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As the airport shuts down, local businesses prepare for more of the same

A sushi chef prepares food at a small sushi bar.
Sheets Studios
Local sushi restaurant Kampai expects its menu and prices to remain similar to current rates despite the current airport closure.

This story comes to Wyoming Public Radio through a partnership with KHOL/Jackson Hole Community Radio.

The restaurant Kampai in downtown Jackson brings a slice of Japan to Northwest Wyoming. On the menu is wagyu beef, New Zealand king salmon and caviar. Dan "Jiggy" Janjigian is general manager at the restaurant, and he said if you're eating fish there, it's going to be fresh. That's despite the fact that the Pacific Ocean is nearly 800 miles away.

"If we place an order that's coming from Toyosu Market in Japan, it'll be about two and a half days between when we call and we talk to our buyer on the ground in Tokyo until it lands on our doorstep," Janjigian said.

A sushi chef cuts into a fish.
Sheets Studios
Products served at Kampai often come on trucks from Denver, Salt Lake City and Idaho Falls.

That quality comes at a hefty price. The average sushi roll costs around $25. But Janjigian said about half of his customers since he opened last year have been locals.

"For me, that was really what I wanted to bring in, is people to have an outlet for them to have a really nice meal and high-quality service and exceptional food," he said. "Somewhere to go out and have a date night or a special occasion night that was outside of the norm."

Like many restaurants in the region, Kampai is currently closed for a few weeks during the shoulder season. But when it reopens, the menu is going to look basically the same, despite the fact that the Jackson Hole Airport is closed through late June for runway construction and FedEx flights can't land locally.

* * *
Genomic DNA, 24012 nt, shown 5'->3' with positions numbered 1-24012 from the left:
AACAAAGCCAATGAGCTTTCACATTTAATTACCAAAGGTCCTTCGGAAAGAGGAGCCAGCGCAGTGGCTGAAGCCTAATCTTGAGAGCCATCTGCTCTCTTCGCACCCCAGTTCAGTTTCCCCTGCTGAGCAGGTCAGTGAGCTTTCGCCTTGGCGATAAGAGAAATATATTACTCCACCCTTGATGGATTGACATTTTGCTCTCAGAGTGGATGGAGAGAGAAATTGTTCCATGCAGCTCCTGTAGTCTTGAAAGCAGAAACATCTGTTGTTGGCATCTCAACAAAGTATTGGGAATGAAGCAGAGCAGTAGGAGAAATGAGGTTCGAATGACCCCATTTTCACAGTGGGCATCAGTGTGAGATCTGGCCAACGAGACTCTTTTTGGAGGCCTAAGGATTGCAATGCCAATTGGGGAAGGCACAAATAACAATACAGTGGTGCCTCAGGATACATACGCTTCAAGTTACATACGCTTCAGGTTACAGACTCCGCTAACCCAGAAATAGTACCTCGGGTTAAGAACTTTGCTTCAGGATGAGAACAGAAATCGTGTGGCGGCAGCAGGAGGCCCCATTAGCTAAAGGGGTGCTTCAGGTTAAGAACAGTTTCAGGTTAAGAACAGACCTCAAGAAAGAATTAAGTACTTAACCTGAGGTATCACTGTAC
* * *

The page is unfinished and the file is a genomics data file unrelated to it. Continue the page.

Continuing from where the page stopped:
Most of Janjigian's products are delivered on trucks from Denver or Salt Lake City, and those supply lines will remain.

"Any day you're sitting and looking out the window, you might see eight or 10 FedEx trucks in a 10-minute span of time. They're not just going to stop," Janjigian said. "I would imagine that they're still coming from Idaho Falls or Driggs, or they'll work it out to get here."

And it's not just truckers who will keep coming. The number of visiting tourists isn't expected to fall much either, according to President and CEO of the Jackson Hole Chamber of Commerce Anna Olson.

"From our forecast booking occupancy, we're really seeing very little, if any, impact through Memorial Day," she said.

As the summer picks up, it's a slightly different story. Olson said a lot of folks are planning large get-togethers and events for July and August once the airport is back open.

"June is where we're going to see, at the moment, it's forecast anywhere from 10-15% down in terms of rooms booked compared to last year," she said. "And that is obviously impacted by the airport because you can see it immediately goes up on the 25 of June. And demand for the rest of the summer is ahead of last year."

10-15% may sound like a lot, but it's actually not when you consider how much of Wyoming's tourism is based visitors arriving in cars and filling up rooms on a last-minute basis. Olson said she's seeing increased demand for rental cars and shuttles from Idaho Falls, Rock Springs and even Montana airports like Bozeman.